What Does the RFP (or NOFA or FOA) Say?

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What Does the RFP (or NOFA or FOA) Say?

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How many times do you read the RFP when preparing a grant application?

 

I read the RFP (also known as the RFA, NOFA or FOA) at least twice: initially, to learn about the grant opportunity, and a second time after the client confirms that they will apply, to reinforce my understanding of the program and extract all of the information needed set up the project plan and application components. After that, the RFP becomes more of a reference document, to look up specific information as needed during the application process.

 

Lately, however, I have realized that doing a third full read of the RFP as the application process is underway, as if reading it for the first time, is valuable, especially for large government RFPs that often have 50+ pages of detailed instructions and requirements. It is possible to have a full understanding of a grant program’s complexities from only two full reads, but it seems more likely that the need to look up details during the application process is partly because these details were not intentionally prioritized during RFP review. For example, an additional full read may help to solidify your understanding of the long list of allowable and unallowable costs, or help you be 100% certain that all of the required attachments are separate documents and not forms to fill out directly in the application portal.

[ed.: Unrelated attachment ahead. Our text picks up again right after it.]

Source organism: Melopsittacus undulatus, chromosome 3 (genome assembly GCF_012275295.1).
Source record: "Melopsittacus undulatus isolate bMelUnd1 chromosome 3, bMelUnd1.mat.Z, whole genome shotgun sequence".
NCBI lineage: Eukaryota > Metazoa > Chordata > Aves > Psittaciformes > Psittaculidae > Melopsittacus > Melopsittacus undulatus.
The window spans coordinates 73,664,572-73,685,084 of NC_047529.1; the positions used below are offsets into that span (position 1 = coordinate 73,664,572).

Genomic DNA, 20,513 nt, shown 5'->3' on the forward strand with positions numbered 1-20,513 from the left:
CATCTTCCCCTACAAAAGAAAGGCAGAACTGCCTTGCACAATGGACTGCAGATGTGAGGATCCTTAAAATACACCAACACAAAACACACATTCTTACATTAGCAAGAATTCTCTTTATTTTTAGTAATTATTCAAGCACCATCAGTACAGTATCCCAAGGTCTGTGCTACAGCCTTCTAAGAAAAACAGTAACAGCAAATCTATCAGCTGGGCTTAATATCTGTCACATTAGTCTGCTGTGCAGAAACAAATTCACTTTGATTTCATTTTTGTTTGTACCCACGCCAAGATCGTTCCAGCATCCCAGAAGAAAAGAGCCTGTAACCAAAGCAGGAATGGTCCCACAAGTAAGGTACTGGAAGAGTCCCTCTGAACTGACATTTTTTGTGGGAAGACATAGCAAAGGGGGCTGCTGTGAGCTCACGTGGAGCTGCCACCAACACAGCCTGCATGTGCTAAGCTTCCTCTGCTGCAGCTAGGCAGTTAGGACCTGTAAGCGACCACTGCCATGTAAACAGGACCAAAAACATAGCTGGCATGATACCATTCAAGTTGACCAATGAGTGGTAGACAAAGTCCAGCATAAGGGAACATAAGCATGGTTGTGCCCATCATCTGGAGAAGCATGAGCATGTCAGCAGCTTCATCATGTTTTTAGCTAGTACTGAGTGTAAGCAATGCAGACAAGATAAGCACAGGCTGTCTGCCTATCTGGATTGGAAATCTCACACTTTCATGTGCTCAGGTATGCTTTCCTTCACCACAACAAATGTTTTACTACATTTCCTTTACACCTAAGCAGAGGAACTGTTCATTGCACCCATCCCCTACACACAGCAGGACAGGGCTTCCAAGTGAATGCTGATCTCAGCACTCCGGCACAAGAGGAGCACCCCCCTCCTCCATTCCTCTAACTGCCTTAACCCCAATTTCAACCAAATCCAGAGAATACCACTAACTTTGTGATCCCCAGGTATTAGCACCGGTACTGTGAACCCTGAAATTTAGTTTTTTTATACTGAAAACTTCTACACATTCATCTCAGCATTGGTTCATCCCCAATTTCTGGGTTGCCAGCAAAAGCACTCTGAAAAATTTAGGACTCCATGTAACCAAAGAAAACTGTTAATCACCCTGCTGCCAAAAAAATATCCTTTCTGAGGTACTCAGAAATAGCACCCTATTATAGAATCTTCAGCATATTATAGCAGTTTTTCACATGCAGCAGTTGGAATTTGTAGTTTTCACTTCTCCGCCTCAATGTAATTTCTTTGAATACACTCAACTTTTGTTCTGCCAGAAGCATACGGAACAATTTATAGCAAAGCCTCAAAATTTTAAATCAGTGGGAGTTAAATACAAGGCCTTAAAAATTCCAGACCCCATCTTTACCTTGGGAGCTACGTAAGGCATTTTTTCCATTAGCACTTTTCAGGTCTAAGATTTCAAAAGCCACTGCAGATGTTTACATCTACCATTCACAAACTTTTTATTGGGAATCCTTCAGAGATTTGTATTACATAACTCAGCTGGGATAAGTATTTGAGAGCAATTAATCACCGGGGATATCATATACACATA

Further, additional full reads of the RFP, even if time-consuming when there are still hours left to go to finish the narrative, help quiet the voice that asks “Are you forgetting anything?”

 

Self-reflection is important for professional development, and after reflecting on the recently completed NYS Consolidated Funding Application “season,” taking the time to step back from the application and do an additional 1-2 full reads of the RFP without any tasks necessitating or dependent on these reads, even just for reassurance that I am on the right track and will be able to better answer detail questions from clients immediately after they are asked, is a “quality control” improvement that I would like to put into action.

 

How about you? Do you have processes to ensure that you have not missed any important details in the RFP/RFA/NOFA/FOA/grantmaker’s guidelines, or do you deliberately schedule additional reads as a safety net?

 

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About The Author
Briana Popek has worked in the grant development field since 2012, and has secured over $14 million at all levels of funding for nonprofits, school districts, and municipalities. In 2017, Briana established Kaleidoscope Grant Consulting in Buffalo, NY, after several years of working for high-volume consulting companies.

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